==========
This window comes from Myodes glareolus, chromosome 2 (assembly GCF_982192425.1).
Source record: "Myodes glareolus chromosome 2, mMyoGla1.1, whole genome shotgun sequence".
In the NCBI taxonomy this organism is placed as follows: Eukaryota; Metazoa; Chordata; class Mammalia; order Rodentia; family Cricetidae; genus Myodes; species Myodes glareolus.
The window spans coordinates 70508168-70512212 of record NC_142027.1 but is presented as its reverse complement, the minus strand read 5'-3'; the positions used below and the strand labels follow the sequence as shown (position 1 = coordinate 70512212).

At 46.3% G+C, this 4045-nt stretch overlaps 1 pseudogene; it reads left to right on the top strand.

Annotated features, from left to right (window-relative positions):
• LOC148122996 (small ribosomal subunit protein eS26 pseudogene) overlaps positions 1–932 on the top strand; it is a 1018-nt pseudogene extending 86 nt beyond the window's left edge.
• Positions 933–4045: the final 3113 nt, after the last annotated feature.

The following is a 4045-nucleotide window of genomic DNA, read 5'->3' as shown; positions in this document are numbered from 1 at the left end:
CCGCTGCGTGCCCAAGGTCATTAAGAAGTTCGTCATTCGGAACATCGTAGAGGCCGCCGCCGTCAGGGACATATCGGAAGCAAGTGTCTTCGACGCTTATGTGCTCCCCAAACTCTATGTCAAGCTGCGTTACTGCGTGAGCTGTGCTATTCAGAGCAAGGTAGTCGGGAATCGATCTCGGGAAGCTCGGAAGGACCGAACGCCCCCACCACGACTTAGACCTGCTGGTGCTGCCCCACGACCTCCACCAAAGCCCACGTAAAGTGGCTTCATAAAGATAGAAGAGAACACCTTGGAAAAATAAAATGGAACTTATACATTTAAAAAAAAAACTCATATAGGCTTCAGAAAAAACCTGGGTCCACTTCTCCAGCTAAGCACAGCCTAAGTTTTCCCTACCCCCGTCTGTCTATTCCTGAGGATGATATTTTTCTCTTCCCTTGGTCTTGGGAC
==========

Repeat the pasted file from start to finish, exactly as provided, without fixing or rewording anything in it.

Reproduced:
This window comes from Myodes glareolus, chromosome 2 (assembly GCF_982192425.1).
Source record: "Myodes glareolus chromosome 2, mMyoGla1.1, whole genome shotgun sequence".
In the NCBI taxonomy this organism is placed as follows: Eukaryota; Metazoa; Chordata; class Mammalia; order Rodentia; family Cricetidae; genus Myodes; species Myodes glareolus.
The window spans coordinates 70508168-70512212 of record NC_142027.1 but is presented as its reverse complement, the minus strand read 5'-3'; the positions used below and the strand labels follow the sequence as shown (position 1 = coordinate 70512212).

At 46.3% G+C, this 4045-nt stretch overlaps 1 pseudogene; it reads left to right on the top strand.

Annotated features, from left to right (window-relative positions):
• LOC148122996 (small ribosomal subunit protein eS26 pseudogene) overlaps positions 1–932 on the top strand; it is a 1018-nt pseudogene extending 86 nt beyond the window's left edge.
• Positions 933–4045: the final 3113 nt, after the last annotated feature.

The following is a 4045-nucleotide window of genomic DNA, read 5'->3' as shown; positions in this document are numbered from 1 at the left end:
CCGCTGCGTGCCCAAGGTCATTAAGAAGTTCGTCATTCGGAACATCGTAGAGGCCGCCGCCGTCAGGGACATATCGGAAGCAAGTGTCTTCGACGCTTATGTGCTCCCCAAACTCTATGTCAAGCTGCGTTACTGCGTGAGCTGTGCTATTCAGAGCAAGGTAGTCGGGAATCGATCTCGGGAAGCTCGGAAGGACCGAACGCCCCCACCACGACTTAGACCTGCTGGTGCTGCCCCACGACCTCCACCAAAGCCCACGTAAAGTGGCTTCATAAAGATAGAAGAGAACACCTTGGAAAAATAAAATGGAACTTATACATTTAAAAAAAAAACTCATATAGGCTTCAGAAAAAACCTGGGTCCACTTCTCCAGCTAAGCACAGCCTAAGTTTTCCCTACCCCCGTCTGTCTATTCCTGAGGATGATATTTTTCTCTTCCCTTGGTCTTGGGAC